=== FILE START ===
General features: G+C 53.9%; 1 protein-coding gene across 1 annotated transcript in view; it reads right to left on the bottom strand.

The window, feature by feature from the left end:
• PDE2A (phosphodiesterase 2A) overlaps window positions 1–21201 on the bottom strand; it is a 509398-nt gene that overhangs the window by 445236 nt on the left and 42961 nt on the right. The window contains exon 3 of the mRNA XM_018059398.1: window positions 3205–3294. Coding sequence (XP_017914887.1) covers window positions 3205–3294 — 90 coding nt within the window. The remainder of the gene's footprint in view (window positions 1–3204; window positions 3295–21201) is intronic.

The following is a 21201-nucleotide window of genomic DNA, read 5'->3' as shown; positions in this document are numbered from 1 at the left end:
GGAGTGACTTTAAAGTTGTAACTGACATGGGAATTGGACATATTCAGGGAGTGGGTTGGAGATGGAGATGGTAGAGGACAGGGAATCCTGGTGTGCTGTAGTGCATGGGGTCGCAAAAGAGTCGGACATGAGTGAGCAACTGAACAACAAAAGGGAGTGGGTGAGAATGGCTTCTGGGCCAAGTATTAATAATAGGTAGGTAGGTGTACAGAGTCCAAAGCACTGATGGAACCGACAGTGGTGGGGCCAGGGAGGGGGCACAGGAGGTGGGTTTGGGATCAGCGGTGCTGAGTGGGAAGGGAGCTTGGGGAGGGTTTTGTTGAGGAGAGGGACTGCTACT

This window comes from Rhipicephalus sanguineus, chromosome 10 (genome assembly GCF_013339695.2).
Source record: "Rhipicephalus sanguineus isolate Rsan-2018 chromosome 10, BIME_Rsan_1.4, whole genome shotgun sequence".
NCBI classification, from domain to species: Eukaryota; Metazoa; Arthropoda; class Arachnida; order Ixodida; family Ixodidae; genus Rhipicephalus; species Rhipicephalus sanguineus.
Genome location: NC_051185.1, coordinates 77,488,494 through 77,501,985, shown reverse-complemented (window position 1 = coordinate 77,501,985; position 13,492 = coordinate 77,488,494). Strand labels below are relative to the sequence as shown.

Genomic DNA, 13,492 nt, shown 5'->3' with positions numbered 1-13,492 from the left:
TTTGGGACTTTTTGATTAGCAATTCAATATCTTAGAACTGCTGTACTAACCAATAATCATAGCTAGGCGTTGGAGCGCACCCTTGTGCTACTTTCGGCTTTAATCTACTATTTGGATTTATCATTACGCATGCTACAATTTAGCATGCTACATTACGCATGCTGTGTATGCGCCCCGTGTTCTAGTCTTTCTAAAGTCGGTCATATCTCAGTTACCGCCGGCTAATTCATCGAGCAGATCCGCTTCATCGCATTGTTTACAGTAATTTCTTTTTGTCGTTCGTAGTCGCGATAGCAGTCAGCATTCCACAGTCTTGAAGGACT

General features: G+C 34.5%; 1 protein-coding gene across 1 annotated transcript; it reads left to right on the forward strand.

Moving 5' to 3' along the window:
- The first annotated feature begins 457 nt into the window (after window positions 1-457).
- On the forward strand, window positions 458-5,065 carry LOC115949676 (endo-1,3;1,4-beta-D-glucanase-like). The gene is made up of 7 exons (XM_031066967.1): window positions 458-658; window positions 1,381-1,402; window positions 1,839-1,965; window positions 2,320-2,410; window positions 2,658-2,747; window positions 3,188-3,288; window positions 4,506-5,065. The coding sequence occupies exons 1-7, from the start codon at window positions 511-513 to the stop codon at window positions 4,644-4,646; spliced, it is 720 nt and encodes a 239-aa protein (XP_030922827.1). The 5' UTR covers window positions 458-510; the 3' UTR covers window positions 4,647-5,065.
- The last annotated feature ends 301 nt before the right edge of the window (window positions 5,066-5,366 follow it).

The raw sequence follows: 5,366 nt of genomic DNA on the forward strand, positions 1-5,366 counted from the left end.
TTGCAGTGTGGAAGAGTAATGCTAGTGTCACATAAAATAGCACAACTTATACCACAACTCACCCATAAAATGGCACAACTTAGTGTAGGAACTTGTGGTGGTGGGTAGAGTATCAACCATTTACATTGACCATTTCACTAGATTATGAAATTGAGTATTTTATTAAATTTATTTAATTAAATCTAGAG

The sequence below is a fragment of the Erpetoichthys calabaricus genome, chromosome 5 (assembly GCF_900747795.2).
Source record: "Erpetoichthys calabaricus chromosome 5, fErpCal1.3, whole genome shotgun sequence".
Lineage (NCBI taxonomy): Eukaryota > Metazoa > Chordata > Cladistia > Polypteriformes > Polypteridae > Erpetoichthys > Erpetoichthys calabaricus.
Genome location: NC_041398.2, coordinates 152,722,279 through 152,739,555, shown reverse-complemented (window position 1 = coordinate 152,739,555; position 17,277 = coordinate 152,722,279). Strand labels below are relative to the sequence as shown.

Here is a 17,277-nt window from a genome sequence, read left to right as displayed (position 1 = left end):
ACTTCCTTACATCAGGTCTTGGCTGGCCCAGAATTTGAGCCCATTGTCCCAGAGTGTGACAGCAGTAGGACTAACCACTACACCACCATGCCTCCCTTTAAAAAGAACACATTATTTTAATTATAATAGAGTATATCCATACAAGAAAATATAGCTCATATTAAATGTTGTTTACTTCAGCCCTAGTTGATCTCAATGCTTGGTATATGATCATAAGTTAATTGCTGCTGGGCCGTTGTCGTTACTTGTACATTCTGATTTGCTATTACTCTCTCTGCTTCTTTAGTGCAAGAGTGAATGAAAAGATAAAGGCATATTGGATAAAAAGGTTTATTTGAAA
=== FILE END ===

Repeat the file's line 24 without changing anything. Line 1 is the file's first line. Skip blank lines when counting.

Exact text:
ACTTCCTTACATCAGGTCTTGGCTGGCCCAGAATTTGAGCCCATTGTCCCAGAGTGTGACAGCAGTAGGACTAACCACTACACCACCATGCCTCCCTTTAAAAAGAACACATTATTTTAATTATAATAGAGTATATCCATACAAGAAAATATAGCTCATATTAAATGTTGTTTACTTCAGCCCTAGTTGATCTCAATGCTTGGTATATGATCATAAGTTAATTGCTGCTGGGCCGTTGTCGTTACTTGTACATTCTGATTTGCTATTACTCTCTCTGCTTCTTTAGTGCAAGAGTGAATGAAAAGATAAAGGCATATTGGATAAAAAGGTTTATTTGAAA